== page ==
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Christmas Cooking!

As we get toward the end of the year, the age-old question of ‘what do I cook for Christmas’ comes to mind. Perhaps King Edwards can come to the rescue?

The first place I looked for a recipe was ‘King Edward’s Cookery Book’ by Florence A George, who was appointed Cookery Mistress at KEHS in 1894. Ms George viewed cooking as a science which all girls should study and published the book in 1901 as a text-book for all. I challenged myself to re-create one of the recipes in my kitchen at home, and if you’re feeling brave you can too!

Rather than start with something simple or traditional (which in hindsight might have been a sensible course of action) I decided to try something I had never heard of before: kromeskies. I had no idea what these were, but the general definition seems to be a croquette consisting of a piece of bacon wrapped around cooked meat and fried. Sounds quite tasty!


For the Kromeskies:

  • 6 Streaky bacon rashers (or 1 packet so you have enough left over for a sneaky bacon sandwich)
  • 375g Sausage meat (or 1 packet)
  • 2 large potatoes, boiled then mashed
  • 1 piece of bread made into breadcrumbs
  • 1 chopped onion

For the batter:

  • 125g plain flour
  • 55g baking powder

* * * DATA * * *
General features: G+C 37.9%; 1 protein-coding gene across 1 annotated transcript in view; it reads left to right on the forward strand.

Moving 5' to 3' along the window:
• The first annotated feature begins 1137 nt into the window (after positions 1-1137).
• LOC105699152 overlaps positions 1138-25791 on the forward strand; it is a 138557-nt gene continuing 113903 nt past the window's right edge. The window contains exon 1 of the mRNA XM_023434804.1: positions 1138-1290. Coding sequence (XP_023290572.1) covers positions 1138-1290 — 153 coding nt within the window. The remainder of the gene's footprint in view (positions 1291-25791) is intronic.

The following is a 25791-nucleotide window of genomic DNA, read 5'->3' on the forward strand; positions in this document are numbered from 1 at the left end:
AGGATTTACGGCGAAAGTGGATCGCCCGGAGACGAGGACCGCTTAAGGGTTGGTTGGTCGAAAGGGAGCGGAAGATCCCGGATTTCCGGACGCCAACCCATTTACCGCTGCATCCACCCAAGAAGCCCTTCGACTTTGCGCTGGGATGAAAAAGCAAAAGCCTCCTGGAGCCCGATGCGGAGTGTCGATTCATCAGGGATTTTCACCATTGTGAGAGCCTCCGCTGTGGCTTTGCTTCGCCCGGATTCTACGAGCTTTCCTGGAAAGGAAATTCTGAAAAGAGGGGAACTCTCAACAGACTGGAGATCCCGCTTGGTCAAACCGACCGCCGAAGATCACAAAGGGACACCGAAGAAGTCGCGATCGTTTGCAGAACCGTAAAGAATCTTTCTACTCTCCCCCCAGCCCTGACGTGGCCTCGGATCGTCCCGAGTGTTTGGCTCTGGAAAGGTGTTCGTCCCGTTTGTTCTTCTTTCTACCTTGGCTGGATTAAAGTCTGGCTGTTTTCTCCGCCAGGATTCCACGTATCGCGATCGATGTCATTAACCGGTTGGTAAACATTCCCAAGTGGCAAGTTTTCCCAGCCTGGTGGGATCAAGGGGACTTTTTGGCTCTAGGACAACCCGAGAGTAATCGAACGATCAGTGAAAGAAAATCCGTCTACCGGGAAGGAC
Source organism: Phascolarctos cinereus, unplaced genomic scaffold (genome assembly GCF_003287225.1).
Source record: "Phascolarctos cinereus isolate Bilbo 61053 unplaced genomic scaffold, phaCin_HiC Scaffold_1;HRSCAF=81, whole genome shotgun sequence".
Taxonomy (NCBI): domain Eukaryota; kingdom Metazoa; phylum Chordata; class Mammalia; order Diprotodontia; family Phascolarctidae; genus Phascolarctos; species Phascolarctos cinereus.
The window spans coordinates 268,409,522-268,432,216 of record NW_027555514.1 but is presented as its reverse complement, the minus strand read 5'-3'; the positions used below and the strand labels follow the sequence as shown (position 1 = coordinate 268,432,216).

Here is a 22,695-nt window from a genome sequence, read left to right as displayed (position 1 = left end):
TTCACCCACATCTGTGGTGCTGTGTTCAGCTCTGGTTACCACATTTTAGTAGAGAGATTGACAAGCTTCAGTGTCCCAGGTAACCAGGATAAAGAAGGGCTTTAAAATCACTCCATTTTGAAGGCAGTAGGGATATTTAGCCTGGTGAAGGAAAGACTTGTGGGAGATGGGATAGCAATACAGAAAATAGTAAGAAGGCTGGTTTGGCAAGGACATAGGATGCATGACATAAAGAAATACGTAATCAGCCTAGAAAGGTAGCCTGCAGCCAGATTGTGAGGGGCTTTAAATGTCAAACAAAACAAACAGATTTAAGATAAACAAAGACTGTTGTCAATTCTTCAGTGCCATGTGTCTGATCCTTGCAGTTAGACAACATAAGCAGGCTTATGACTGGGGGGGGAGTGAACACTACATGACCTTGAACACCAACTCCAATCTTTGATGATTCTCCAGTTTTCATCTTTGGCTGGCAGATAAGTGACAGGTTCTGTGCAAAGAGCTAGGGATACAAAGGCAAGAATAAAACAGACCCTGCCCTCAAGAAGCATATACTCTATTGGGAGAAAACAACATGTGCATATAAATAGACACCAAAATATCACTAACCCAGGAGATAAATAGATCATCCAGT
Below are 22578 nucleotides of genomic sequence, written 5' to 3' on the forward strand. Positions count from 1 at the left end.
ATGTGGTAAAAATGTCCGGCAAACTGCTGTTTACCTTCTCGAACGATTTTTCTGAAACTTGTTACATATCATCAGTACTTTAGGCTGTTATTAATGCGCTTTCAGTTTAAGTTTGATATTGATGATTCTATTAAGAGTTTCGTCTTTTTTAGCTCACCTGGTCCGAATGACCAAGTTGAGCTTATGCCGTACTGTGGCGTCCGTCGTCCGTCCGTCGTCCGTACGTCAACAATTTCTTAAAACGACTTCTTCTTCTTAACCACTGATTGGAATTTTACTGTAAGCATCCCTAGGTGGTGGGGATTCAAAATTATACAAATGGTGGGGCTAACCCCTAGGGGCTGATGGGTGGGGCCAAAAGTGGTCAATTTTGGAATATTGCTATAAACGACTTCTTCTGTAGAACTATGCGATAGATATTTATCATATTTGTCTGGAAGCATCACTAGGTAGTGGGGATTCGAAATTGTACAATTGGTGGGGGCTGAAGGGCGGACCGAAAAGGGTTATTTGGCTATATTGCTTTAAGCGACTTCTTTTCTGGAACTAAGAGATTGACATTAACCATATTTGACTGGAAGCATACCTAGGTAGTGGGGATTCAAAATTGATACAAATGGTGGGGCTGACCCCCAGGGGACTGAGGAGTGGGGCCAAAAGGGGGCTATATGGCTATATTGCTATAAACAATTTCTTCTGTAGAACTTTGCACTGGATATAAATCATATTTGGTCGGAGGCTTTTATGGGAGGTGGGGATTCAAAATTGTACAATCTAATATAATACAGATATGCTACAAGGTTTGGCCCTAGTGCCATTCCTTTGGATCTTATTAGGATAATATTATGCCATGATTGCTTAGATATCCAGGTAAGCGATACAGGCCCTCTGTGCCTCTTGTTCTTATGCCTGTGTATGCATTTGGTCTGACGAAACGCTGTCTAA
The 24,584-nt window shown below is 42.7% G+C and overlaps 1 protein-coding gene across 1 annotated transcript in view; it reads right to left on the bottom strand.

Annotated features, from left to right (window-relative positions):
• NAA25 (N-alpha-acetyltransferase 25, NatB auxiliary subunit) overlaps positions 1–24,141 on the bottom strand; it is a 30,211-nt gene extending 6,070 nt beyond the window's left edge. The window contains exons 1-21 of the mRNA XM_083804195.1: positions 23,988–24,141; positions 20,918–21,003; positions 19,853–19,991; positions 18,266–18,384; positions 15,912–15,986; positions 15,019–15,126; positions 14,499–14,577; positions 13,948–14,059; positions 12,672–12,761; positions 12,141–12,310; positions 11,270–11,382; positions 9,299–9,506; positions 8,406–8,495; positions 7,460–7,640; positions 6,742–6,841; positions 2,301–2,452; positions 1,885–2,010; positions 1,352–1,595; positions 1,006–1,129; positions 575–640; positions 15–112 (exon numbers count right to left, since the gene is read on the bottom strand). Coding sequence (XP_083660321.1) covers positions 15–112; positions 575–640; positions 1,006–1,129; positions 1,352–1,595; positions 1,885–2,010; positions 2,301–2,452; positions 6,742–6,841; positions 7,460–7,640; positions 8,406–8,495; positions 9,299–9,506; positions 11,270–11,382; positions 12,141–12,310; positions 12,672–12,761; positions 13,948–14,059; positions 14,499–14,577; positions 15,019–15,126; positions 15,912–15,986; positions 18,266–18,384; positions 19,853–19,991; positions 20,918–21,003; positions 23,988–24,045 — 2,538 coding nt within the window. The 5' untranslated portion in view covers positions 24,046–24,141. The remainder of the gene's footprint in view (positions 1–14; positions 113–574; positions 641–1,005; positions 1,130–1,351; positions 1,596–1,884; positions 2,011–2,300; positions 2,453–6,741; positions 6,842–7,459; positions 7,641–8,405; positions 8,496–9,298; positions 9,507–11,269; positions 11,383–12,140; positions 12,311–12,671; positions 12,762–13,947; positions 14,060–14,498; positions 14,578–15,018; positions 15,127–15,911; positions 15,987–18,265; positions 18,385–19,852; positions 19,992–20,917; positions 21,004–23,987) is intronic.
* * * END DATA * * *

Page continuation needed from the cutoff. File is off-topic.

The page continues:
• 240ml water (or half water/half milk)
  • Fat (for frying) – I used vegetable oil
  1. Before starting I made the plain mash potato and turned the bread into crumbs. While the mash was cooling, I made the batter by whisking together the ingredients with a pinch of salt in a bowl until smooth. I then placed the batter in the fridge so I could work on the kromeskies.
  2. First I lightly fried the chopped onion until starting to pick up colour. Then thoroughly mixed the sausage meat, potato mash, breadcrumbs and onion together and seasoned. I divided the mixture into croquette shapes (this made about 16), wrapped around each a piece of streaky bacon and placed 8 in the refrigerator for at least an hour to set, the other 8 into the freezer for another day (I had no idea there were would be so much mixture!)

  3. After an hour it was time for the frying – as I don’t have a deep fat fryer I used my trusty saucepan quarter filled with oil. I dipped each Kromeskie into the batter and drop into the hot oil to fry for 10 minutes.

Unfortunately my frying skills were fairly terrible and most of the batter fell off! While what resulted was quite tasty, I think perhaps in future I shall stick to archiving and a traditional roast at Christmas!

Charlotte Gallant, Foundation Archivist